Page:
Several years ago, before Katrina even, I was on a panel at Arizona State University to discuss racism in the present day United States. After we each made our presentations, we opened it up for questions from the audience.
A woman stood up and said she felt from our presentations that racism in the United States was really bad but she believed it was better than before. She asked whether we believed it was better.
I responded that no, I did not believe it was better, just different.
By no means did I intend to diminish the horrible actions against minorities in the past. Lynching of African Americans is no doubt one of the most shocking and deplorable parts of the American past - as was the extermination of Native Americans. A perusal of history finds other groups also targeted for death, even if not to the same extent.
Many people died at the hands of Americans for no other reason than some characteristic deemed less than desirable - and many more were traumatized as witnesses or because they too shared the characteristic.
But it is so much worse to be taught from birth, and reminded throughout your life, that you are “less than” the others due to a characteristic you possess, like race or ethnicity or gender.
It is so much worse to be denied advancement in your life, or even just given more obstacles, due to a characteristic you possess.
It is so much worse to feel the economic noose around your neck, not being able to financially provide for yourself or your family, for no other reason than you do not “fit in” with the expected social norm.
What I took from the event was that Arizonans were in denial of just how much racism, discrimination, and hate toward minorities still exists in the United States.
I rationalized that, at least in Arizona, the idea of discrimination and racism was relegated to African American people only. At the time, African Americans in Maricopa County were only 1% of the total population. Following Katrina, the African American community rose to 3%.
As a result, Arizonans did not see or hear much about racism against the African American community because the community was so small they were just as likely never to have interacted with any of them.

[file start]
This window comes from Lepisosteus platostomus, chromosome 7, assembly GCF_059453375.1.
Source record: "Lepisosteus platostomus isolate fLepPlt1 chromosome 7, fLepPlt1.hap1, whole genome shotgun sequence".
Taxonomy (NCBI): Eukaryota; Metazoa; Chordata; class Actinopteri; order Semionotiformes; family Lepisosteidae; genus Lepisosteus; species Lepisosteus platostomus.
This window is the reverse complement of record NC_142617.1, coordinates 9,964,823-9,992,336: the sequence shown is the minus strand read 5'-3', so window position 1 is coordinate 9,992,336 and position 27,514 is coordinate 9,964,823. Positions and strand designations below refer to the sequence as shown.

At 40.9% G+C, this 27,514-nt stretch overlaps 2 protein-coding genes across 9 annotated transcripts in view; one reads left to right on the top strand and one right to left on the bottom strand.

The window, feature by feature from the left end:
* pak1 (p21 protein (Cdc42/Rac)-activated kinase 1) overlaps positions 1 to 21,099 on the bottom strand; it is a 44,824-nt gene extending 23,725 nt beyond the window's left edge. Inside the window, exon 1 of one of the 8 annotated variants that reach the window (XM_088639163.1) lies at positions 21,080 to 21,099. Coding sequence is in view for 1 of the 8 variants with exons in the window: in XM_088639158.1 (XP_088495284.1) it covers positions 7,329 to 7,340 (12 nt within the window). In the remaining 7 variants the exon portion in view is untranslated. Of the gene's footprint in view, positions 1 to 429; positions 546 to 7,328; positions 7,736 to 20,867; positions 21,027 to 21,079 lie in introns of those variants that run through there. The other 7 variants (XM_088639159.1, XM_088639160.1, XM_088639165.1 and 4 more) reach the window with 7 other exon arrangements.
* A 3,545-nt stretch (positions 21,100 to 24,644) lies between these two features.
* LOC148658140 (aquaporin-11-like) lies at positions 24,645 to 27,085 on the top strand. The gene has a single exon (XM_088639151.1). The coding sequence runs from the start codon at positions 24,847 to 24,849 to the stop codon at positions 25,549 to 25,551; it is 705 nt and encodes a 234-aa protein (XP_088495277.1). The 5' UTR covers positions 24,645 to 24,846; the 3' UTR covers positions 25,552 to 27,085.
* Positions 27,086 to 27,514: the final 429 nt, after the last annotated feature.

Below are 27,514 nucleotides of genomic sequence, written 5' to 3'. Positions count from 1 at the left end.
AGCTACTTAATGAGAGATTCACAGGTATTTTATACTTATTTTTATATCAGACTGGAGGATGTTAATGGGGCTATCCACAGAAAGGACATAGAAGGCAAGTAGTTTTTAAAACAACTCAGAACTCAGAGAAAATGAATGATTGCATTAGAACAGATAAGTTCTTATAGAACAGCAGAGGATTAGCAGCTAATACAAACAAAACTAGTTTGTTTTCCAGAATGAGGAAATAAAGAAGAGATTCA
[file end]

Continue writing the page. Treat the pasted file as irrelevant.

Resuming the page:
Despite the numbers, I can also say with certainty that African Americans do have stories of racism and discrimination in Arizona.
As a civil rights advocate, I was often in the trenches and spoke with victims of discrimination and hate. Victims from the Latino community. Victims from the Native American community. Victims from the Muslim community. Victims from the LGBT community. And even victims from the African American community.
In the current climate, I have seen an increase in discrimination and attacks against all the communities once again.
Racism and all kinds of phobias are rising to the surface. We see it in news reports. We see in its extreme ugliness on social media.
There is no longer any filter whatsoever. Slurs that have been mainly dead for over 40 years are batted around on social media like they are something to be proud of – like we are playing a macabre video game where points are awarded for depravity and offensiveness.
We cannot depend on laws and politicians to address it. Humanity cannot be legislated and politicians are more interested in getting votes than representing the best America can be.
But I do see a silver lining.
Because we can no longer be in denial - because we can no longer pretend racism and discrimination “has been solved”- because we can no longer say that it is a very small group of uneducated people -
Now we actually have the opportunity to address it.
To learn about each other. To teach each other. To hold each other accountable.
Nationally. Locally. Personally.
One personal communication at a time. One online post at a time. One company at a time. One politician at a time.
To remind each other we are one race: human.
Apathy is more likely to destroy humanity than anything hate and ignorance could ever produce.
Life is not a spectator sport. It requires our attention and involvement.
The world needs you to act, even if it is just to say something is wrong.